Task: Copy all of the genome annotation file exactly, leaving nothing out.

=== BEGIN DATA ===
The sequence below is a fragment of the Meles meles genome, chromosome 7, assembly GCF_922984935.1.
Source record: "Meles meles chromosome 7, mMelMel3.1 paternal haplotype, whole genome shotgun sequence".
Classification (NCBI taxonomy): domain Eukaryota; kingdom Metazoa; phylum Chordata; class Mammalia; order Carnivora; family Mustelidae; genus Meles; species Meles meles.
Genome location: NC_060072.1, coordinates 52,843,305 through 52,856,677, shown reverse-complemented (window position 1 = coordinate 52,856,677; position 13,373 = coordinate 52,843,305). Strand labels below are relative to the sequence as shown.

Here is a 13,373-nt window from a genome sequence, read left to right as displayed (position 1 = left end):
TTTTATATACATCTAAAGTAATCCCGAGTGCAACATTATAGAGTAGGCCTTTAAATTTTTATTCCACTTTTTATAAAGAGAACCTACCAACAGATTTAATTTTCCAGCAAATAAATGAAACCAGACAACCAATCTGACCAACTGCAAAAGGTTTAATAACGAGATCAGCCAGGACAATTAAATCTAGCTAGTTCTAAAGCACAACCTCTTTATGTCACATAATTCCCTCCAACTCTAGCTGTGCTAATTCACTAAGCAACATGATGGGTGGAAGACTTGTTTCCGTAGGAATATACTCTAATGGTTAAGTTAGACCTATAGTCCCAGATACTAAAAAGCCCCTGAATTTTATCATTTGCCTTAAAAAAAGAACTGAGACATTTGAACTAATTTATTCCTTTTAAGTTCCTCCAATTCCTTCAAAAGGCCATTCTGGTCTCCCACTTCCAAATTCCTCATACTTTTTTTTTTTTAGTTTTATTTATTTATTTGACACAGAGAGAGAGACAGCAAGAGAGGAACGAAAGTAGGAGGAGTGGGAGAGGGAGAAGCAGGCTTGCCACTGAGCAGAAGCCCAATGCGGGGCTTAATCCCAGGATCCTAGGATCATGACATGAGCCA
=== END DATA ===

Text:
The sequence below is a fragment of the Meles meles genome, chromosome 7, assembly GCF_922984935.1.
Source record: "Meles meles chromosome 7, mMelMel3.1 paternal haplotype, whole genome shotgun sequence".
Classification (NCBI taxonomy): domain Eukaryota; kingdom Metazoa; phylum Chordata; class Mammalia; order Carnivora; family Mustelidae; genus Meles; species Meles meles.
Genome location: NC_060072.1, coordinates 52,843,305 through 52,856,677, shown reverse-complemented (window position 1 = coordinate 52,856,677; position 13,373 = coordinate 52,843,305). Strand labels below are relative to the sequence as shown.

Here is a 13,373-nt window from a genome sequence, read left to right as displayed (position 1 = left end):
TTTTATATACATCTAAAGTAATCCCGAGTGCAACATTATAGAGTAGGCCTTTAAATTTTTATTCCACTTTTTATAAAGAGAACCTACCAACAGATTTAATTTTCCAGCAAATAAATGAAACCAGACAACCAATCTGACCAACTGCAAAAGGTTTAATAACGAGATCAGCCAGGACAATTAAATCTAGCTAGTTCTAAAGCACAACCTCTTTATGTCACATAATTCCCTCCAACTCTAGCTGTGCTAATTCACTAAGCAACATGATGGGTGGAAGACTTGTTTCCGTAGGAATATACTCTAATGGTTAAGTTAGACCTATAGTCCCAGATACTAAAAAGCCCCTGAATTTTATCATTTGCCTTAAAAAAAGAACTGAGACATTTGAACTAATTTATTCCTTTTAAGTTCCTCCAATTCCTTCAAAAGGCCATTCTGGTCTCCCACTTCCAAATTCCTCATACTTTTTTTTTTTTAGTTTTATTTATTTATTTGACACAGAGAGAGAGACAGCAAGAGAGGAACGAAAGTAGGAGGAGTGGGAGAGGGAGAAGCAGGCTTGCCACTGAGCAGAAGCCCAATGCGGGGCTTAATCCCAGGATCCTAGGATCATGACATGAGCCA